Adam Smith in the Emergency Room
Annas, George J.
Hastings Center Report. 1985 Aug; 15(4): 16-18.
Annas fears that efforts to control health care costs will erode the traditional ethic that hospitals have an obligation to provide emergency care to anyone, regardless of ability to pay. He characterizes emergency patients as falling midway between "statistical" and "identified" lives--we do not know who they will be, but turning them down risks the life of a specific person. After discussing the legal and moral obligations of hospitals and physicians to provide emergency care, he makes three suggestions: that professional associations reaffirm the ethical requirement to assist anyone needing emergency care; that the states define "emergency" broadly and add criminal penalties for hospitals and physicians that refuse such services; and that uninsured persons be encouraged to carry cards, similar to those used by Legal Services of Middle Tennessee, requiring a physician's signature and explanation if the patient is rejected for emergency treatment. (KIE abstract)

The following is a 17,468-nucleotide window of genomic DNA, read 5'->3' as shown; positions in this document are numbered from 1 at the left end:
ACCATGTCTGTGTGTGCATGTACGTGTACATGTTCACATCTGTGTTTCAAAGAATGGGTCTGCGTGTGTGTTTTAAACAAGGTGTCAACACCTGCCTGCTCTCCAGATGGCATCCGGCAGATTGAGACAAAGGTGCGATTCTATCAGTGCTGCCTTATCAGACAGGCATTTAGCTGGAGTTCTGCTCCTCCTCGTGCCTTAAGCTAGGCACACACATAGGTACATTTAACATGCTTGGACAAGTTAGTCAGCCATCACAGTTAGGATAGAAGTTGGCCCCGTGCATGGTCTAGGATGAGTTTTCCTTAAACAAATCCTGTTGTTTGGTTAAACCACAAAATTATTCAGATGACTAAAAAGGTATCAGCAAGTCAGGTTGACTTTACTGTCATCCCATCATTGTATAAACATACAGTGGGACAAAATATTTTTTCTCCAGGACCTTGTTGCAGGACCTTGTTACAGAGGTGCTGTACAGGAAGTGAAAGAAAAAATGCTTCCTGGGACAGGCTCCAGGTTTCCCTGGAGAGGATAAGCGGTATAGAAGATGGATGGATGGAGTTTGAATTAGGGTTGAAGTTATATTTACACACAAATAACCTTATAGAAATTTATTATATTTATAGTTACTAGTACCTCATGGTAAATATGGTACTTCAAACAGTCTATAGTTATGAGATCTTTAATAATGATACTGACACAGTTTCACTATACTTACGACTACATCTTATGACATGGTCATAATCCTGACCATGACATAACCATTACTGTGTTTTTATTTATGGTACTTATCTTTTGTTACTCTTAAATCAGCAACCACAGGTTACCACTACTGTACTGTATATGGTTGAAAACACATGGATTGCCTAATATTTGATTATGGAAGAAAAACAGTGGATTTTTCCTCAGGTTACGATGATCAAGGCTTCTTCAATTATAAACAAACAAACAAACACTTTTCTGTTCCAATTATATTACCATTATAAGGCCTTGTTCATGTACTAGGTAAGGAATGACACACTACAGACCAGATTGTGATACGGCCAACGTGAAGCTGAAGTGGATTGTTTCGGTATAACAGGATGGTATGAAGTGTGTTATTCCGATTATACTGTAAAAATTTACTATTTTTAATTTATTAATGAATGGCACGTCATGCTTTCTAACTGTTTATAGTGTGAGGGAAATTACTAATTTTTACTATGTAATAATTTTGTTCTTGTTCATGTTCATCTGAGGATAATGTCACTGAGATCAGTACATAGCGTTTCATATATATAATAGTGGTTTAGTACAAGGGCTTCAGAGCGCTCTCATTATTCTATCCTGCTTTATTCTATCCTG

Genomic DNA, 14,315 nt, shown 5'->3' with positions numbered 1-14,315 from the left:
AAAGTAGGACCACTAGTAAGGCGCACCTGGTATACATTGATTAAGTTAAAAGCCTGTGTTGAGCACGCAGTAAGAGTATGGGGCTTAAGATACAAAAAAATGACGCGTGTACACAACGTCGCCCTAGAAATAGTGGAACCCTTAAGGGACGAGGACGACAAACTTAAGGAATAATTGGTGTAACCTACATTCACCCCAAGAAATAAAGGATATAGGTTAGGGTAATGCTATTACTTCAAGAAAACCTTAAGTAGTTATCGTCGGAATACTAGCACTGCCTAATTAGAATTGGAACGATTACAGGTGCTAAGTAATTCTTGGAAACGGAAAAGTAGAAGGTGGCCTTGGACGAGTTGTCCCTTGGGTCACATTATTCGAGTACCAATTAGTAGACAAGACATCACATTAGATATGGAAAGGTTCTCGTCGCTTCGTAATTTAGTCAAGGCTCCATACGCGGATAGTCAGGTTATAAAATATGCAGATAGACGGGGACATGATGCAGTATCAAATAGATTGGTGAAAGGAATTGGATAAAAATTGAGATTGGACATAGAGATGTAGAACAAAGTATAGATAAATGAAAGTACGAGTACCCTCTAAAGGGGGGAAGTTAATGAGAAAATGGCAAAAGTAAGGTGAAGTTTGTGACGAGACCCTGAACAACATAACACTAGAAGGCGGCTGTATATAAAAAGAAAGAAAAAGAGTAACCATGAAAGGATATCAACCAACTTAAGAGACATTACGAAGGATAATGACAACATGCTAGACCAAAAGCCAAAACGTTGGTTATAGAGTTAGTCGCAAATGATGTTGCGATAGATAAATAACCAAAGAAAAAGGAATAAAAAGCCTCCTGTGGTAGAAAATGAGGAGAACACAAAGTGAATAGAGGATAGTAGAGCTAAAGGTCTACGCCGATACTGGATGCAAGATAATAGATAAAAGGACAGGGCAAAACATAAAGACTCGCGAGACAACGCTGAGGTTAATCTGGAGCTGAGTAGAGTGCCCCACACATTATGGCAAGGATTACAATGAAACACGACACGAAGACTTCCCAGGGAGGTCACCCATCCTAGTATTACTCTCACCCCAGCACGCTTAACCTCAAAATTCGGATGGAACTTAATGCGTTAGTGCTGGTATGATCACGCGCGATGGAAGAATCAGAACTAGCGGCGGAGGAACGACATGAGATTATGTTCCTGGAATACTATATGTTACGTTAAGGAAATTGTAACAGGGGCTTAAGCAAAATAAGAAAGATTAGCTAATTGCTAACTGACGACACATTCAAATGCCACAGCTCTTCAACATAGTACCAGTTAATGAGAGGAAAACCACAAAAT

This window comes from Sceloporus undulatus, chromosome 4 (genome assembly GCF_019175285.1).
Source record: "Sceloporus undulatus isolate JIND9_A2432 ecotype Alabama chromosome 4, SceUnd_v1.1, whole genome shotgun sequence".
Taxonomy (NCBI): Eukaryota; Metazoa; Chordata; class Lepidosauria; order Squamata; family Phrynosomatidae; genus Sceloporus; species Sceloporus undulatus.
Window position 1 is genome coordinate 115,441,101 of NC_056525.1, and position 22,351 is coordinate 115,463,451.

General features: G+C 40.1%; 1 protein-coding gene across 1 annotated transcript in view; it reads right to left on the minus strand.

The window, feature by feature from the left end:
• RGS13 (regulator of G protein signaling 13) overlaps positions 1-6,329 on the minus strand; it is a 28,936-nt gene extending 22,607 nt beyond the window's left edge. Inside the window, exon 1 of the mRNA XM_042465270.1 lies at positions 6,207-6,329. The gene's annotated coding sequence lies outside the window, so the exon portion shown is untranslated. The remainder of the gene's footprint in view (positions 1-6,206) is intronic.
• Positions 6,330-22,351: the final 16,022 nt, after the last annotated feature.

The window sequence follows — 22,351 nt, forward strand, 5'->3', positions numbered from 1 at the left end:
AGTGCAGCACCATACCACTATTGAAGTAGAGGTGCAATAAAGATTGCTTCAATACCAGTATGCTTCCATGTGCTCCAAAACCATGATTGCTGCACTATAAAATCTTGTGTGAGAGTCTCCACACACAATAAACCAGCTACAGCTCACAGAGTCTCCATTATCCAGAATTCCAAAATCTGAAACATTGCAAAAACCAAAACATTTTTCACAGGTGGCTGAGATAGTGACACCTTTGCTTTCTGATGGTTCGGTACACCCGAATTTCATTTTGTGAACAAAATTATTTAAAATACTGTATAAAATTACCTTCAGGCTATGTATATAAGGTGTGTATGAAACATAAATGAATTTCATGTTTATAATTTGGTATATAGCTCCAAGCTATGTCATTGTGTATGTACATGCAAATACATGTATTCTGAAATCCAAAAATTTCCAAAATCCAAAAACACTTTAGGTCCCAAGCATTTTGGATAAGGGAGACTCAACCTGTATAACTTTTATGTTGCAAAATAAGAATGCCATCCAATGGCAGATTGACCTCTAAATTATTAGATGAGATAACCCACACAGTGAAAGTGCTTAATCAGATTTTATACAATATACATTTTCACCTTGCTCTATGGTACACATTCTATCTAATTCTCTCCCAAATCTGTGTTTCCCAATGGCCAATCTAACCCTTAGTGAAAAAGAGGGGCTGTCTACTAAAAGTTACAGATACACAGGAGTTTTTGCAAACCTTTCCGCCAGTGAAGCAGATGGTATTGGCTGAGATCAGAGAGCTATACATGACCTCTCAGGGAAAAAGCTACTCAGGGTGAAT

Decision Making; Economic Value of Life; Economics; Emergency Care; Ethics; Health; Health Care; Health Care Delivery; Health Insurance; Hospitals; Indigents; Institutional Ethics; Institutional Policies; Insurance; Legal Obligations; Life; Moral Obligations; Patient Admission; Patients; Physician's Role; Physicians; Proprietary Hospitals; Public Hospitals; Public Policy; Selection for Treatment; Value of Life;
Showing items related by title, author, creator and subject.
Annas, George J. (1986-01)Annas argues that current public policy that emphasizes cost containment over quality of care and equity of access is an effort to transform medical care from a social good to an economic good. This trend threatens to ...